The only place that load testing of rigging equipment is required is under Section 2.a.(4) which states, "Special custom design grabs, hooks, clamps, or other lifting accessories, for such units as modular panels, prefabricated structures and similar materials, shall be marked to indicate the safe working loads and shall be proof-tested prior to use to 125 percent of their rated load." This rule requires load testing only of special custom-designed equipment, not slings, and not on a monthly cycle but only a one-time test.
Mr. Neil Blooding Page Two
After reviewing the above stated rules, it would be this agency's contention that any sling load tested to 200 percent of its rated capacity would be overloading the sling. With Section 2.e.(2) that sling would have to be removed from service due to the fact that the working capacity of the sling would not be known after such a tremendous amount of overloading has occurred.
If you have any questions concerning this matter, feel free to contact me.
John T. Chambers Assistant Administrator
(Boeing's response to letters.)
2-5056-88JH-059 May 3, 1988
To: W. E. Bayless WE-00
cc: C. F. Dobes 3H-53 E. W. Wright WE-00
Subject: Proof Load Testing of Synthetic Web Slings
|Reference:||(a) Letter, J. T. Chambers to N. Blooding, dated April|
|19, 1988, same subject.|
(b) Wyoming Occupational Health and Safety Rules and Regulations for Construction, Section 2a(2).
(c) Safety Requirements Document, D407-21160-1 Paragraph 10.9.4.1
(d) Letter, M. A. Reis (Muresco Lifting Slings) to Constructors, dated 3/23/88, same subject.
(e) Memo ASPE 77-49, J. D. Boal to J. P. Pollack, dated October 12, 1977, subject: Nylon Web Test Report.
Mr. Neil Blooding has objected to the periodic proof load test load of 200% of safe working load (SWL), required by reference (c), as being excessive and damaging to the sling. Mr. Blooding maintains that the proof load is limited by reference (b), which states "Rigging equipment shall not be loaded in excess of its recommended safe working load...". This position was collaborated with the Wyoming Occupational Safety and Health office in reference (a).
It is our contention that the intent of the quoted requirement is to prohibit lifting working loads which exceed the rated load capacity of the sling. It does not apply to loads used in proof testing.
The Boeing Proof Test load requirement for synthetic web slings is twice the rated capacity (200% SWL), as specified in reference (c). This is confirmed as an OSHA standard by the reference (d) letter.
The claim has been made that proof load testing every 90 days will cause damage to the sling form the effect of fatigue. This claim is invalid based on the following information:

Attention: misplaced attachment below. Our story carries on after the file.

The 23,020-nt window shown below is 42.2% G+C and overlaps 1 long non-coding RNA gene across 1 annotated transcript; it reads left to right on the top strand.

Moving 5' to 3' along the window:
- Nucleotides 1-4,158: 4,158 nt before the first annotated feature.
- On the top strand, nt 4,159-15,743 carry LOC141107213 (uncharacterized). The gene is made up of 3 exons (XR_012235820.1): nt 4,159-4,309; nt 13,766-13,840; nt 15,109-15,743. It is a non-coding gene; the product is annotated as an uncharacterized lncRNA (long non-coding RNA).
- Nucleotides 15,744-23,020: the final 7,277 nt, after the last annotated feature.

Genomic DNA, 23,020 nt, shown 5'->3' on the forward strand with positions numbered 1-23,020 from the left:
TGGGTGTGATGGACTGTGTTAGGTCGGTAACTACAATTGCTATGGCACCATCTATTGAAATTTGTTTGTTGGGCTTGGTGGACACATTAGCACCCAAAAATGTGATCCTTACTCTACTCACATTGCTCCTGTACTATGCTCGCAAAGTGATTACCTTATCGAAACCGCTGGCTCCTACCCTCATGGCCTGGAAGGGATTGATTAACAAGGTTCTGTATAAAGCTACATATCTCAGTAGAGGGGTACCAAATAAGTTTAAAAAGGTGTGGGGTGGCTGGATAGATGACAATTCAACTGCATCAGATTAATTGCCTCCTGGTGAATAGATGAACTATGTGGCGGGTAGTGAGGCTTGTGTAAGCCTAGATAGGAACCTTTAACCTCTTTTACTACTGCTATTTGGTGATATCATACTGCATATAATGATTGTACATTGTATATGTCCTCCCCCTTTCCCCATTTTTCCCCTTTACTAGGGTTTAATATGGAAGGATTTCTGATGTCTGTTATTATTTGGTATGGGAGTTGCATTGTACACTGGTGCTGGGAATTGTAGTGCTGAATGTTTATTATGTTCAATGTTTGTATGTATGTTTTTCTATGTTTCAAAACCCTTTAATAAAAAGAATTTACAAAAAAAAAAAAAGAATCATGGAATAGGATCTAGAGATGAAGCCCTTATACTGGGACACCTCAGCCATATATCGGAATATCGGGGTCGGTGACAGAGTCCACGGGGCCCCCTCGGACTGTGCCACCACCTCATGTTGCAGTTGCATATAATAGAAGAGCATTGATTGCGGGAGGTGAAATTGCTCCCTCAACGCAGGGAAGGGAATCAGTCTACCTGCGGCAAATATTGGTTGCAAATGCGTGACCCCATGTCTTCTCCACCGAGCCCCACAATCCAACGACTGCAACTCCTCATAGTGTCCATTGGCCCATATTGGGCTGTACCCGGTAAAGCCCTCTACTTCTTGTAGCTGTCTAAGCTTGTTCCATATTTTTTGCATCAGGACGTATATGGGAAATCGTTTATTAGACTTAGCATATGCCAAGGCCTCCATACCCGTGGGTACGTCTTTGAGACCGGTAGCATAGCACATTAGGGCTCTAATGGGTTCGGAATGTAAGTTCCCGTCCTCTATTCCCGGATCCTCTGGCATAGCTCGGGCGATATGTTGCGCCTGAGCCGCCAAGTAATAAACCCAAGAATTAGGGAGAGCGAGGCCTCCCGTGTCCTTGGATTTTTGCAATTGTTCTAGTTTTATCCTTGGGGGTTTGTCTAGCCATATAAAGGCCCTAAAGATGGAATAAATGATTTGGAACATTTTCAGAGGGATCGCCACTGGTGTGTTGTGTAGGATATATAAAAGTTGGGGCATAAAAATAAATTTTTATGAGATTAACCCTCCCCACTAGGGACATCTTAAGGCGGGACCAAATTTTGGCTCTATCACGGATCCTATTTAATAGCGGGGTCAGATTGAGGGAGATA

1. Boeing performed tests on nylon web slings, reference (e), which showed that nylon web slings did not experience any significant loss of strength under repetitive loading even with loads exceeding the rated breaking strength of the webbing by 10 percent. This loading would be equivalent to a proof load of 550% SWL.
2. Breaking strength of the test samples was first determined by testing eleven samples to destruction. The breaking strength of the weakest sample was 124% of the rated breaking strength; average was 130% of rated breaking strength (650% SWL); indicating that the webbing more than met the legal requirement for strength.
3. The test samples were subjected to 13 to 16 repeated loads of 110% of rated breaking strength (550% SWL) without allowing time between loads for recovery, then pulled to destruction. This was considered a very severe test, as the nylon was not allowed to cool after being heated by the energy developed by the applied load. Single load tests would not be this severe. Final breaking strengths ranged from 121% to 132% of rated breaking strength. Average was 126% of rated breaking strength.
4. To simulate the effect of periodic proofload testing, nine samples were loaded to 120% of rated breaking strength (600% SWL) four times, allowing a recovery period of one day between loadings, then pulled to destruction. The weakest of these samples developed 128% of rated breaking strength; the strongest, 130% of rated break. Average was 129% of rated strength (645% SWL). This was 99% of the average strength of the original unloaded samples.
Consideration of the precoding data leads to the following conclusions:
1. The proof load of 200% of rated load is the one prescribed by OSHA for nylon web slings, 4 and is observed by the sling manufacturer.
2. Proof testing at 200% SWL repeated every 90 days will have no detrimental effect on the strength of the sling. Tests conducted by Boeing have shown that nylon web slings can withstand severe and frequent repeated tests at loads of over 550% SWL with a strength loss of less than 2 percent.
The Boeing requirements as currently written comply with the intent of OSHA and will not be changed at this time. Questions may be addressed to Larry Pierce on (206) 395-1976, M/S 1E-62.
J.W. Heltzel 2-5056 1E-62 Job 8-18